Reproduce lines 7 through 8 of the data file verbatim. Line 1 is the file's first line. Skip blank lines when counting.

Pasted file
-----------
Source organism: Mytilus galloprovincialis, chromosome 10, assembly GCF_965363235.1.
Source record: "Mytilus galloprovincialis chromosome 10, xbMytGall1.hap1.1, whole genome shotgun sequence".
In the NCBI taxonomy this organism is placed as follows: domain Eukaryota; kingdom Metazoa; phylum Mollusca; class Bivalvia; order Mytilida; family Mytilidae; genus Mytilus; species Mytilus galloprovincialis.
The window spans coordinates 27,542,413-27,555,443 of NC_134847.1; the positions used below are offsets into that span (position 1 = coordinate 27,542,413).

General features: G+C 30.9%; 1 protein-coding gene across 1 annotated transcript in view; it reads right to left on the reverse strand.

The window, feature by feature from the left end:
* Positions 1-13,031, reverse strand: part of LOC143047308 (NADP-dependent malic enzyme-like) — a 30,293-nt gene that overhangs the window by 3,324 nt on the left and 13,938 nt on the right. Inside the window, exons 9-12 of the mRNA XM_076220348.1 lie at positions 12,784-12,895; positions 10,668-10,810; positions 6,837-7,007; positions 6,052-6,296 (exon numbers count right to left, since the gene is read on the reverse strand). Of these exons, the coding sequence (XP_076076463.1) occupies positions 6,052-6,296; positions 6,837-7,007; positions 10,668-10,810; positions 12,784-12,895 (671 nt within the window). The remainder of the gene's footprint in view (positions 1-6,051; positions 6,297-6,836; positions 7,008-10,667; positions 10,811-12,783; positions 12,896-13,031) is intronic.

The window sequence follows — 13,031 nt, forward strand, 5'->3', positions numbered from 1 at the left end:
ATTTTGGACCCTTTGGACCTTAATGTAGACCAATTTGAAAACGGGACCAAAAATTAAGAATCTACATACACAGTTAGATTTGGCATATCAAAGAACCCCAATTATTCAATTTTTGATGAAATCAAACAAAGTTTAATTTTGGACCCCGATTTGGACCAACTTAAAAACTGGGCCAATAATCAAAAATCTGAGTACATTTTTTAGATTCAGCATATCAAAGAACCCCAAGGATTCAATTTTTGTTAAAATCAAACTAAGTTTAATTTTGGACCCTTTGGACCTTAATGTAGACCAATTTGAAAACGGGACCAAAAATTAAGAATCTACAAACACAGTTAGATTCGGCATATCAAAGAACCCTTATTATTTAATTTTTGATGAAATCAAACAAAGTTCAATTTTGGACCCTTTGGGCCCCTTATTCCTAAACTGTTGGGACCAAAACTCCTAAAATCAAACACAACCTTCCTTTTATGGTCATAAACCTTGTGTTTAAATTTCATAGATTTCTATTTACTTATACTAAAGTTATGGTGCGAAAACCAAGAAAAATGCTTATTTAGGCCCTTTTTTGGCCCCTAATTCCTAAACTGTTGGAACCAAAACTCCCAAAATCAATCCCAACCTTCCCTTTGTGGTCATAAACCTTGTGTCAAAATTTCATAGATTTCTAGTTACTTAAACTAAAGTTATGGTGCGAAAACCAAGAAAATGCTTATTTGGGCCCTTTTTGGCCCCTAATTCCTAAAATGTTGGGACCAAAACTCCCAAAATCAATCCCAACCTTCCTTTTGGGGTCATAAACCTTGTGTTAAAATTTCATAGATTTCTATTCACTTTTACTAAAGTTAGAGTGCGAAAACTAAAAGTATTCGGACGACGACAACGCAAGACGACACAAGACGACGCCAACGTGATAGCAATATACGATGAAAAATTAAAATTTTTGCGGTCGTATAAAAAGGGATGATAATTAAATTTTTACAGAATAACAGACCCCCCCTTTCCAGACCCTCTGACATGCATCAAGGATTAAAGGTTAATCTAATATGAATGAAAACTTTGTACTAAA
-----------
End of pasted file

* Positions 1-13,031, reverse strand: part of LOC143047308 (NADP-dependent malic enzyme-like) — a 30,293-nt gene that overhangs the window by 3,324 nt on the left and 13,938 nt on the right. Inside the window, exons 9-12 of the mRNA XM_076220348.1 lie at positions 12,784-12,895; positions 10,668-10,810; positions 6,837-7,007; positions 6,052-6,296 (exon numbers count right to left, since the gene is read on the reverse strand). Of these exons, the coding sequence (XP_076076463.1) occupies positions 6,052-6,296; positions 6,837-7,007; positions 10,668-10,810; positions 12,784-12,895 (671 nt within the window). The remainder of the gene's footprint in view (positions 1-6,051; positions 6,297-6,836; positions 7,008-10,667; positions 10,811-12,783; positions 12,896-13,031) is intronic.

The window sequence follows — 13,031 nt, forward strand, 5'->3', positions numbered from 1 at the left end: